War broke out again in 1939 and production this time shifted to produce thousands of bicycles and motorcycles for the German forces. When manufacturing restrictions were loosened after the war, NSU built bikes that continued to break land speed records right up to 1956 with a 210mph ride at the Bonneville Salt Flats on a streamlined 500cc twin.

NSU grew rapidly after Albert Roder joined the company in 1947 as chief designer and was responsible for many of the top selling models NSU had to offer. NSU was considered one of the three most famous motorcycle marques in Germany along with BMW and DKW.

In the early 50’s, NSU engineers had initiated research and experimentation with rotary engines but it wasn't until the company got in contact with Felix Wankel did any progress take shape. NSU and Wankel partnered to develop a rotary engine and in 1961 they announced to the world that they had successfully developed a functional rotary engine.

Motorcycle development was all but forgotten as the company placed more concern on its new engine and their line of Prinz cars and finally in 1963 the doors closed on the motorcycle end of the company closing for good that chapter in the rich history of NSU motorcycles.

The company did release a rotary powered car but it developed serious engine problems. NSU could not sustain the heavy warranty claims and it proved to be the financial downfall of the once great marque.

NSU was absorbed into the huge Volkswagen organization and would never produce another 2 or 4 wheeled vehicle under that name again.

NSU/Lambretta Scooter, part of the SUPERSHOW Collection 1951 NSU/Lambretta Scooter.
Built by NSU under license from Lambretta.
All original.
Complete with souvenir touring badges from European mountain passes.

NSU built Lambretta scooters under contract for Lambretta from 1950 to 1956 producing almost 120,000 units in that time period.

1952 NSU Fox 100cc two-stroke single.
Restored by Kurt Boeckeman

1951 NSU/Lambretta Scooter, part of the SUPERSHOW Collection
1952 NSU Fox, part of the SUPERSHOW Collection One of NSU's most popular lightweight bikes was the Fox. Albert Roder's first design at NSU was the 98cc

Fox 4: The Fox 4 spawned a whole range of Fox models over the years including a few racing models called the Sportfox.

1952 NSU Fox, part of the SUPERSHOW Collection
1953 NSU Max, part of the SUPERSHOW Collection 1953 NSU Max
250cc four stroke single.
Eccentric rod driven overhead camshaft

1953 NSU Max, Badge Detail 1953 NSU Max, part of the SUPERSHOW Collection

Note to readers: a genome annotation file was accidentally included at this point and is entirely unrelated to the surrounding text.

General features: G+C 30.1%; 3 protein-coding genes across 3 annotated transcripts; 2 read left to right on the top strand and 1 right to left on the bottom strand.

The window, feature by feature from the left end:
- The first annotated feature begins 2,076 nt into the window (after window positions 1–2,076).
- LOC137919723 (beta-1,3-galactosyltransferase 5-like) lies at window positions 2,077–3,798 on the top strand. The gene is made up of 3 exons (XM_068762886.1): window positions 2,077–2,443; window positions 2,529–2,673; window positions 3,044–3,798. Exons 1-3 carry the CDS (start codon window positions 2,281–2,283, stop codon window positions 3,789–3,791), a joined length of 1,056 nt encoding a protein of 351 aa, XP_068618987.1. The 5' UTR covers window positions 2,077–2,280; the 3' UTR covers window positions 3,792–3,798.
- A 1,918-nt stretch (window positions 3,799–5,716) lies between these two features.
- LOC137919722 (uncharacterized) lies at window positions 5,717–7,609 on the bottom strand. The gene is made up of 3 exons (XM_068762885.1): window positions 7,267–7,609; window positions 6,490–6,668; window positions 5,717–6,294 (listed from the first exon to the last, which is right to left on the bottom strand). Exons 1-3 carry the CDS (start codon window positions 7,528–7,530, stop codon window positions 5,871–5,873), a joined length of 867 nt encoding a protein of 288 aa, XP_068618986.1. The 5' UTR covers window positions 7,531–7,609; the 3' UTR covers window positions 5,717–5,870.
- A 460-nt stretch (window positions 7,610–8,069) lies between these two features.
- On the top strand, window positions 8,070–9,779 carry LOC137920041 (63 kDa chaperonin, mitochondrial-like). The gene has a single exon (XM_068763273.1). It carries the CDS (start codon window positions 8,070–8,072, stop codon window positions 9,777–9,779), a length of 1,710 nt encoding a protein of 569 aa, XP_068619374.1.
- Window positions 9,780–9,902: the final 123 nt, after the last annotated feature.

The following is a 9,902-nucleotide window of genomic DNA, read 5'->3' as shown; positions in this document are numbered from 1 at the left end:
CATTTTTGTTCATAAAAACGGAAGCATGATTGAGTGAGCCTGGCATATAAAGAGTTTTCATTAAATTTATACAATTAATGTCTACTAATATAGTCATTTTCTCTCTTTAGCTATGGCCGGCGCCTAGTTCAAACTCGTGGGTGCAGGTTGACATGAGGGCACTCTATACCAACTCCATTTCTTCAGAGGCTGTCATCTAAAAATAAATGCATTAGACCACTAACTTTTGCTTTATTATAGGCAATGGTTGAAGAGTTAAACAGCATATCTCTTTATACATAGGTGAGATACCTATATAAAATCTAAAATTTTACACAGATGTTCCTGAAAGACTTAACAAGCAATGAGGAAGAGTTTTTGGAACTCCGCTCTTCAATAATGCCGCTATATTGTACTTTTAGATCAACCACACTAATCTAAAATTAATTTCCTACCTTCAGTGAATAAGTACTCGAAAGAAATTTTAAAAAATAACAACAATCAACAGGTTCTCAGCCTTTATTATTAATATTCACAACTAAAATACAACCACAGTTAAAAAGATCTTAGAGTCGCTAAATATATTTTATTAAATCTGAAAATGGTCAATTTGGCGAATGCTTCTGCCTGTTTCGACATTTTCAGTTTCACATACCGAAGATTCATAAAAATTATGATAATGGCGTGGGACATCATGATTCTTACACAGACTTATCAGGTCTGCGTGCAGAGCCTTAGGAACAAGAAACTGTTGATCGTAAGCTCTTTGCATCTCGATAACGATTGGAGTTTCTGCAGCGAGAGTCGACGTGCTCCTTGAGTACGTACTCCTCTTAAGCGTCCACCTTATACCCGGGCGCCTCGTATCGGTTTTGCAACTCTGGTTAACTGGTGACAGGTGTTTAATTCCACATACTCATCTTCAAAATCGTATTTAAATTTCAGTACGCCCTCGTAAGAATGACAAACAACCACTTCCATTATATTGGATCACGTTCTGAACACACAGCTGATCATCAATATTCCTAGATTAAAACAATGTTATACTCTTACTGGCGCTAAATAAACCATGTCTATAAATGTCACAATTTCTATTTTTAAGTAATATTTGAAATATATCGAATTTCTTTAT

The Max was an overhead cam engine designed by Albert Roder. The cam had a unique drive system, the Ultramax, and was patented by Roder who earned royalties for every unit sold.
1953 NSU Quick
90cc two-stroke single.
Restored by Kurt Boeckeman

1953 NSU Quick, part of the SUPERSHOW Collection
1953 NSU Quick, 90 cc 1953 NSU Quick, 2-stroke
1957 NSU Quick Moped, part of the SUPERSHOW Collection 1957 NSU Quick
50cc two-stroke single Moped.
Restored by Kurt Boeckeman

The best selling model for NSU was the Albert Roder designed Quick which in its various models sold over 1.1 million units in just one decade and has been dubbed the 'Father of the current moped'.

1957 NSU Quick 50cc Moped
1958 NSU Super Fox, part of the SUPERSHOW Collection 1958 NSU Super Fox
125cc four stroke single.
Eccentric rod driven overhead camshaft.
Restored by Kurt Boeckeman

1958 NSU Super Fox, 125cc 4-stroke 1958 NSU Super Fox, four stroke single
Victoria: Victoria was founded in 1886 as a bicycle manufacturer in Nuremberg. The company produced their first prototype motorcycle in 1899 and was a pioneer in the German motorcycle industry. It wasn't until 1905 did they produce any motorcycles for sale to the public, these bikes had Swiss Zedel or German Fafnir engines installed. After World War I they continued to outsource their engines as well as using a 493cc horizontally opposed fore and aft twin cylinder engine supplied by BMW. When BMW began building their own motorcycles, Victoria recruited former BMW designer Martin Stolle to further develop the engine.

1949 Victoria Aero, part of the SUPERSHOW Collection 1949 Victoria Aero
250cc two-stroke single.
Twin exhaust system

During World War II, Victoria supplied the Wehrmacht with mainly four stroke singles that they continued to produce long after the war. Heavy demand for motorcycles well into the late forties saw the company prosper and Victoria released the 250cc Aero.

1949 Victoria Aero, 250cc 2-stroke
1949 Victoria Bergmeister, 350cc 4-stroke The V35 Bergmeister was the first post-war four stroke to be developed and marketed by Victoria. The Bergmeister was announced in 1951 but was not released until 1953 along with a new Aero model. The strong V-Twin with a four speed transmission had a powerful driveline and was seen quite often hauling a sidecar. The unique crankcase was large enough to house the carburetor, dynamo, battery and ignition components making for a very tidy engine compartment. The Bergmeister was a financial burden to the company but it was a well accepted motorcycle. Unfortunately it carried a high price tag due to high development costs and when it came right down to it, it was only a 350. The Bergmeister almost bankrupted the company. In 1958 the company merged with DKW

1954 Victoria Bergmeister
350cc four stroke transverse V-twin.
Transmission uses chains and sprockets instead of gears.
Restored by Doug Teague

1949 Victoria Bergmeister, part of the SUPERSHOW Collection

Originally published in Motorcycle Mojo Magazine, by author and photographer Glenn Roberts, reproduced here with kind permission.

stay tuned... more articles over the coming year